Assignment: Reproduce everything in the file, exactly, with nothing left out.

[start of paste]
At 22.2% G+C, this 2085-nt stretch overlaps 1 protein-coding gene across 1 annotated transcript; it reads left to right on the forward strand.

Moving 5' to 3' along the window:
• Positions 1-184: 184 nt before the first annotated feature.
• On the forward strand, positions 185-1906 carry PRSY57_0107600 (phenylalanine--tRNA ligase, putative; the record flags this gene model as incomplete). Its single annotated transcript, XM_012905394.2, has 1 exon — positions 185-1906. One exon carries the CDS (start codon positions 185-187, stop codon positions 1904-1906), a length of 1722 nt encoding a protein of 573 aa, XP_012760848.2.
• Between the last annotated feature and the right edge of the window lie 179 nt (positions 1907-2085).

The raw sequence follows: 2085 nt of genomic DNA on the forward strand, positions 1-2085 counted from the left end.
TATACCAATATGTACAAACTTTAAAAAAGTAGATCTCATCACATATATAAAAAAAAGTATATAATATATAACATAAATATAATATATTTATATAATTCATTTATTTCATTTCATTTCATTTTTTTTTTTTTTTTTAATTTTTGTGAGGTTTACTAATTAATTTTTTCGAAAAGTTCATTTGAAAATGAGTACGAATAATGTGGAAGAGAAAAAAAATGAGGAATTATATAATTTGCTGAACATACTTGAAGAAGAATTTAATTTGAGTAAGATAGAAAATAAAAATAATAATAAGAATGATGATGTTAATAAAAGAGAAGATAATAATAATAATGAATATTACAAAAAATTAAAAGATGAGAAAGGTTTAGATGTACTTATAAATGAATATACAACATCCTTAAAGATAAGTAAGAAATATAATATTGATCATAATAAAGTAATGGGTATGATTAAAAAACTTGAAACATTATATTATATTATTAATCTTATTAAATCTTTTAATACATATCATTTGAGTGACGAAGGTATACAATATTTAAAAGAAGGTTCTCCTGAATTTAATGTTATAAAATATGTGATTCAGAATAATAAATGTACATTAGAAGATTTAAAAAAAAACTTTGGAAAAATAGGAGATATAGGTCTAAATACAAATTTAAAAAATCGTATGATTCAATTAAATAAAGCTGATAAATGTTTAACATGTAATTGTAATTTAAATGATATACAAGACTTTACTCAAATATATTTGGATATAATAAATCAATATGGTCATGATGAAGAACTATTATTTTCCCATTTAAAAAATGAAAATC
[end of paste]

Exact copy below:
At 22.2% G+C, this 2085-nt stretch overlaps 1 protein-coding gene across 1 annotated transcript; it reads left to right on the forward strand.

Moving 5' to 3' along the window:
• Positions 1-184: 184 nt before the first annotated feature.
• On the forward strand, positions 185-1906 carry PRSY57_0107600 (phenylalanine--tRNA ligase, putative; the record flags this gene model as incomplete). Its single annotated transcript, XM_012905394.2, has 1 exon — positions 185-1906. One exon carries the CDS (start codon positions 185-187, stop codon positions 1904-1906), a length of 1722 nt encoding a protein of 573 aa, XP_012760848.2.
• Between the last annotated feature and the right edge of the window lie 179 nt (positions 1907-2085).

The raw sequence follows: 2085 nt of genomic DNA on the forward strand, positions 1-2085 counted from the left end.
TATACCAATATGTACAAACTTTAAAAAAGTAGATCTCATCACATATATAAAAAAAAGTATATAATATATAACATAAATATAATATATTTATATAATTCATTTATTTCATTTCATTTCATTTTTTTTTTTTTTTTTAATTTTTGTGAGGTTTACTAATTAATTTTTTCGAAAAGTTCATTTGAAAATGAGTACGAATAATGTGGAAGAGAAAAAAAATGAGGAATTATATAATTTGCTGAACATACTTGAAGAAGAATTTAATTTGAGTAAGATAGAAAATAAAAATAATAATAAGAATGATGATGTTAATAAAAGAGAAGATAATAATAATAATGAATATTACAAAAAATTAAAAGATGAGAAAGGTTTAGATGTACTTATAAATGAATATACAACATCCTTAAAGATAAGTAAGAAATATAATATTGATCATAATAAAGTAATGGGTATGATTAAAAAACTTGAAACATTATATTATATTATTAATCTTATTAAATCTTTTAATACATATCATTTGAGTGACGAAGGTATACAATATTTAAAAGAAGGTTCTCCTGAATTTAATGTTATAAAATATGTGATTCAGAATAATAAATGTACATTAGAAGATTTAAAAAAAAACTTTGGAAAAATAGGAGATATAGGTCTAAATACAAATTTAAAAAATCGTATGATTCAATTAAATAAAGCTGATAAATGTTTAACATGTAATTGTAATTTAAATGATATACAAGACTTTACTCAAATATATTTGGATATAATAAATCAATATGGTCATGATGAAGAACTATTATTTTCCCATTTAAAAAATGAAAATC